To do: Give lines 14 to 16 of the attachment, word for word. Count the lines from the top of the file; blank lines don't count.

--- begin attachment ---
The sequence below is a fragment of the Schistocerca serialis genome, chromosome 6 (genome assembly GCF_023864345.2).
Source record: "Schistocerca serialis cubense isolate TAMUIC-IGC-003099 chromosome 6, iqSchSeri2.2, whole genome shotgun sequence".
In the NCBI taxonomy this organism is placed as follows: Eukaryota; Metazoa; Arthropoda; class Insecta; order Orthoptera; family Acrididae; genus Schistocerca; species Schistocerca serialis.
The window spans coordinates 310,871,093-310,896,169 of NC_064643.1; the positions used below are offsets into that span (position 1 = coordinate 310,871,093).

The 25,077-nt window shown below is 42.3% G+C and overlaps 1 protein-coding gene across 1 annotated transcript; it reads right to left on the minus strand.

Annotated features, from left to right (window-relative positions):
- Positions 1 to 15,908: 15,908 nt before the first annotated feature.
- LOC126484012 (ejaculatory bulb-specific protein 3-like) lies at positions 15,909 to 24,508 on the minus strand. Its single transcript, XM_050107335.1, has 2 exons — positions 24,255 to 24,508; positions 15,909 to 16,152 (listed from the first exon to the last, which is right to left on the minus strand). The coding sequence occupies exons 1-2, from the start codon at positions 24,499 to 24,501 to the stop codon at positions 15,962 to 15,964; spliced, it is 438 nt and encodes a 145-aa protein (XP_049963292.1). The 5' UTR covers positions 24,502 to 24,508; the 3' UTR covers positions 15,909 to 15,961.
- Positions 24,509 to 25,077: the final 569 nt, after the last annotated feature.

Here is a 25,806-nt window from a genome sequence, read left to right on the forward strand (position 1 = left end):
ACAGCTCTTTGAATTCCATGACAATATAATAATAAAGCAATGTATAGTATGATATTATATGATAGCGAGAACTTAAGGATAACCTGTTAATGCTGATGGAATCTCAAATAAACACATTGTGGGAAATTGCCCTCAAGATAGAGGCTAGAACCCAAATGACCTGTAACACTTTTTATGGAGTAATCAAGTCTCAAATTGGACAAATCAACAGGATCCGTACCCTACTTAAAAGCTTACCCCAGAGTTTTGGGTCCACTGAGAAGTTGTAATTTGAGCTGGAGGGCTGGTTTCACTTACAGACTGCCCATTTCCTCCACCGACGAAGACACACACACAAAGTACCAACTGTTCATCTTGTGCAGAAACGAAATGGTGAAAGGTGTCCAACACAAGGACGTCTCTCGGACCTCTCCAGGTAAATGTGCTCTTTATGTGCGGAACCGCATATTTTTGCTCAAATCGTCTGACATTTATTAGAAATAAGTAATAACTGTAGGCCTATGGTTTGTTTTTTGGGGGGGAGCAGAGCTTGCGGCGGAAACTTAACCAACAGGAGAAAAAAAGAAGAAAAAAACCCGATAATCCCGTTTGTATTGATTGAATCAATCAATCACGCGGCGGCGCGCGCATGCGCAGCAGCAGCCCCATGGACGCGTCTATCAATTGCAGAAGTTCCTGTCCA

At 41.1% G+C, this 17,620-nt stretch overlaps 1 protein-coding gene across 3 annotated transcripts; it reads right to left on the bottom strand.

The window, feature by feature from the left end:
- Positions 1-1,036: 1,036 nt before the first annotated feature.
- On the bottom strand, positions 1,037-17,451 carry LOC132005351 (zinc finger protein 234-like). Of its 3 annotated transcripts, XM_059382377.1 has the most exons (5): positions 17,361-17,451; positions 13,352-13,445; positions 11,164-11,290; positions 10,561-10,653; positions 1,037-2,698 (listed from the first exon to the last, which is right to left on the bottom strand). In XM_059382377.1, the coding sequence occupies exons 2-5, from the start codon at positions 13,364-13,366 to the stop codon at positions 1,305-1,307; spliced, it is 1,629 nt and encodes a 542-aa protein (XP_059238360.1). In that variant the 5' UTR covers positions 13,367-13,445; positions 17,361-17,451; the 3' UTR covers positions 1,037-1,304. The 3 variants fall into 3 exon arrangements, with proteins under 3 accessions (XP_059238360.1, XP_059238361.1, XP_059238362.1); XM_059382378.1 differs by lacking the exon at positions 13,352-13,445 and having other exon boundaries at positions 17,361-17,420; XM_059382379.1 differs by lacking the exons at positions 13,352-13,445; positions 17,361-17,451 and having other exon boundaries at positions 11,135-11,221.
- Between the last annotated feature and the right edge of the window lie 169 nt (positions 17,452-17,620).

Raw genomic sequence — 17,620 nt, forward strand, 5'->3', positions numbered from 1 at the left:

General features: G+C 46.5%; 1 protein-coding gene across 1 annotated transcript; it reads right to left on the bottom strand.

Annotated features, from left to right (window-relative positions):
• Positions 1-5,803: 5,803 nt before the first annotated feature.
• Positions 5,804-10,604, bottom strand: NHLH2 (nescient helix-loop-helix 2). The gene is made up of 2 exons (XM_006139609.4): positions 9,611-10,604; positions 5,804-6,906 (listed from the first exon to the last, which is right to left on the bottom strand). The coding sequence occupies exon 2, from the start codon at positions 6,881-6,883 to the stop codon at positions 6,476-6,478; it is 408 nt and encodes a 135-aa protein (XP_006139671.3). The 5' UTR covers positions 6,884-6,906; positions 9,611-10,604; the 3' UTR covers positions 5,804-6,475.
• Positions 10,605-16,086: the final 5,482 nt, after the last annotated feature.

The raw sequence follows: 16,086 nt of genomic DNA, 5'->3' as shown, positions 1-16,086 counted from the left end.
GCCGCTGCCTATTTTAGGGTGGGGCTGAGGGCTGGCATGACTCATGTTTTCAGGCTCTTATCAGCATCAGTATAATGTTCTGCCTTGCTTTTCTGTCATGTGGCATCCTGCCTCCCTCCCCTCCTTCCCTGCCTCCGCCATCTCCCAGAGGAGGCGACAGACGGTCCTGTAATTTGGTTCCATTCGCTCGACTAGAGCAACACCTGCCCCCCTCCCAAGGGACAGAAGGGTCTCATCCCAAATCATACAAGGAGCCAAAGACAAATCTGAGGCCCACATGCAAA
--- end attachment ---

- Positions 1-1,036: 1,036 nt before the first annotated feature.
- On the bottom strand, positions 1,037-17,451 carry LOC132005351 (zinc finger protein 234-like). Of its 3 annotated transcripts, XM_059382377.1 has the most exons (5): positions 17,361-17,451; positions 13,352-13,445; positions 11,164-11,290; positions 10,561-10,653; positions 1,037-2,698 (listed from the first exon to the last, which is right to left on the bottom strand). In XM_059382377.1, the coding sequence occupies exons 2-5, from the start codon at positions 13,364-13,366 to the stop codon at positions 1,305-1,307; spliced, it is 1,629 nt and encodes a 542-aa protein (XP_059238360.1). In that variant the 5' UTR covers positions 13,367-13,445; positions 17,361-17,451; the 3' UTR covers positions 1,037-1,304. The 3 variants fall into 3 exon arrangements, with proteins under 3 accessions (XP_059238360.1, XP_059238361.1, XP_059238362.1); XM_059382378.1 differs by lacking the exon at positions 13,352-13,445 and having other exon boundaries at positions 17,361-17,420; XM_059382379.1 differs by lacking the exons at positions 13,352-13,445; positions 17,361-17,451 and having other exon boundaries at positions 11,135-11,221.
- Between the last annotated feature and the right edge of the window lie 169 nt (positions 17,452-17,620).